Should Cameco Corp. or Teck Resources Ltd. Be on Your Buy List?

Mining stocks have delivered mixed performances over the past year, and investors are wondering which names could be setting up for a strong 2018.

Let’s take a look at Cameco Corp. (TSX:CCO)(NYSE:CCJ) and Teck Resources Ltd. (TSX:TECK.B)(NYSE:TECK) to see if one is attractive today.


Cameco is Canada’s largest uranium company and one of the top players in the global market, but the company is battling an extended downturn in uranium prices that began in early 2011 when the tsunami hit the coast of Japan and caused the Fukushima nuclear disaster.

How bad has it been?

Cameco was a $40 stock, and uranium traded for US$70 per pound before the accident. Today, investors can pick up a share of Cameco for $11.50, and uranium spot prices are trending close to US$22 per pound.

In November, Cameco slashed its dividend and announced the suspension of operations at its McArthur River mine and Key Lake milling operations. Management said the difficult situation in the market is expected to continue.

Producers have reduced output and shelved plans for new developments, but secondary supplies are keeping uranium prices at very low levels.

Cameco is also fighting a battle with the Canada Revenue Agency (CRA). If Cameco loses the case, it could be on the hook for penalties and taxes of more than $2 billion.

Japan hopes to get its reactors back in service, but only five of the country’s 48 facilities had resumed commercial operations as of November 30 last year.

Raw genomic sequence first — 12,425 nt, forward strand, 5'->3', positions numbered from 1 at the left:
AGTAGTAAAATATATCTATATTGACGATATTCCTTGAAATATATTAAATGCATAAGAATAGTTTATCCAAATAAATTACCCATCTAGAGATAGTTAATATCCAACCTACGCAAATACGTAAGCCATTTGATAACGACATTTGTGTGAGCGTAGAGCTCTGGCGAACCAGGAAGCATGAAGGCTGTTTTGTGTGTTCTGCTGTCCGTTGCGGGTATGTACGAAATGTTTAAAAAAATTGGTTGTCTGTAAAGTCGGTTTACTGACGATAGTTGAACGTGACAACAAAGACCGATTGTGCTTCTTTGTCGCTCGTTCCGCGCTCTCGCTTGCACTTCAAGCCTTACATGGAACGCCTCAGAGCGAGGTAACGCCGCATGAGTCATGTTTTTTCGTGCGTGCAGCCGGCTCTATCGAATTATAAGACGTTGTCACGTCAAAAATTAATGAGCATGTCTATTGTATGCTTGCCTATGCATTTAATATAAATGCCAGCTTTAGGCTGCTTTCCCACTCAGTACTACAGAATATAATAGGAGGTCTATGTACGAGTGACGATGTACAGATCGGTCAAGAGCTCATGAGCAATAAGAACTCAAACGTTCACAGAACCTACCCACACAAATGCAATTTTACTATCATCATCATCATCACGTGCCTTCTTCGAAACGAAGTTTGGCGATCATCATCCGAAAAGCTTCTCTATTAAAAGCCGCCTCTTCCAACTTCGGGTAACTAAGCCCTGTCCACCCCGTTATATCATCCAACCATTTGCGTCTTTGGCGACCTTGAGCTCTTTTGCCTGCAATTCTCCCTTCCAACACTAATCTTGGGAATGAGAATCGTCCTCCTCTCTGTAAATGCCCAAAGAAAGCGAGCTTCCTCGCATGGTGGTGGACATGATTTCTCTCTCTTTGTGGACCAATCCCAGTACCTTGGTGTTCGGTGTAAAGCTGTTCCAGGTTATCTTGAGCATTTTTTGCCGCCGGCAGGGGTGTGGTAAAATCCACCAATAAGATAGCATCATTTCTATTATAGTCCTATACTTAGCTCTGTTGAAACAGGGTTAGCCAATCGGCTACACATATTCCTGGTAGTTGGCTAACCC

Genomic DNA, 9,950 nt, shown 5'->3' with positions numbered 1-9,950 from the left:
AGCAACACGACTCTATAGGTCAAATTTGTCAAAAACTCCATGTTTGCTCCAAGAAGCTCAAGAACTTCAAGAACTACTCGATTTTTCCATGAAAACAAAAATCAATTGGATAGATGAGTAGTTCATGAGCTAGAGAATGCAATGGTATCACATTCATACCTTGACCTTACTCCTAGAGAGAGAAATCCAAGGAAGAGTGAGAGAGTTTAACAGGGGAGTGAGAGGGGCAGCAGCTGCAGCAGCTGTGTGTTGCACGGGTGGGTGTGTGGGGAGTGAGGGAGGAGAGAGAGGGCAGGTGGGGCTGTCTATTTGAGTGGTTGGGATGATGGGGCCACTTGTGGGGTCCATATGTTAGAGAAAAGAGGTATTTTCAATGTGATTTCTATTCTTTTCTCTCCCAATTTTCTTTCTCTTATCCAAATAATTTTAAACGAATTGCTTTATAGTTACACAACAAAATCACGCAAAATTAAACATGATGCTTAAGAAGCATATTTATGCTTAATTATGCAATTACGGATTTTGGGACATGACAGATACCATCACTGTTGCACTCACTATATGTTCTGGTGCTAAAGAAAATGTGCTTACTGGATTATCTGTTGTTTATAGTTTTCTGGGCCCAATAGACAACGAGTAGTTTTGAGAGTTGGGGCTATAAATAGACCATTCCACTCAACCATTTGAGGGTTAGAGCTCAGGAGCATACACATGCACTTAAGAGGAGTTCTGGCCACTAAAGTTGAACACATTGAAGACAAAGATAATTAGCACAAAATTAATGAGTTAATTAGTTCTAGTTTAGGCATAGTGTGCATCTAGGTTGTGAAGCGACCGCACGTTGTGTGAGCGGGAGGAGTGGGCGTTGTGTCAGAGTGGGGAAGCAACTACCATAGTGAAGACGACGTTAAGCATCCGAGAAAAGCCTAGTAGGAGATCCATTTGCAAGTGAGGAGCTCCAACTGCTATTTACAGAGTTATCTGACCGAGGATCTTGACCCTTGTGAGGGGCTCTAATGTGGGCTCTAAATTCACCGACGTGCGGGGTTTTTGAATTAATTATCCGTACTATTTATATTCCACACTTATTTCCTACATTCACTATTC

On the positive side, more than 50 new reactors are under construction around the globe, and one report suggests annual uranium demand could increase 50% by 2030. The extensive production cuts and lack of new development could result in a supply shortage at some point in the coming years.


Teck’s stock price rallied from $4 per share in early 2016 to above $38 last month. The stock has held up well during the recent market pullback and currently trades for $36 per share.

The company produces metallurgical coal, copper, and zinc. All three commodities went through a nasty five-year downturn but roared back to life over the past two years.

A strengthening global economy and upbeat predictions for infrastructure spending in the United States are part of the reasons why Teck remains popular with investors.

In addition, Teck is a partner in the Fort Hills oil sands development that recently began production. The facility was a huge cash drain through the oil rout, and many analysts were worried the site would not make money once it began commercial operations.

The recovery in oil prices has come at exactly the right time, and pundits are feeling better about the project.

Teck has taken advantage of the recovery in commodity prices to reduce debt and strengthen the balance sheet, so there is less risk of another plunge back to previous levels.

Is one more attractive?

The long-term outlook for uranium should be positive, but I wouldn’t back up the truck for Cameco just yet. Investors should at least wait for some clarity on the CRA case before buying the stock.

Teck looks more attractive today, although investors should keep the position small, given the huge recovery off the 2016 low and the volatile nature of the commodity space.

If you are not a big fan of miners, other interesting opportunities exist in the Canadian market.

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Fool contributor Andrew Walker has no position in any stock mentioned.

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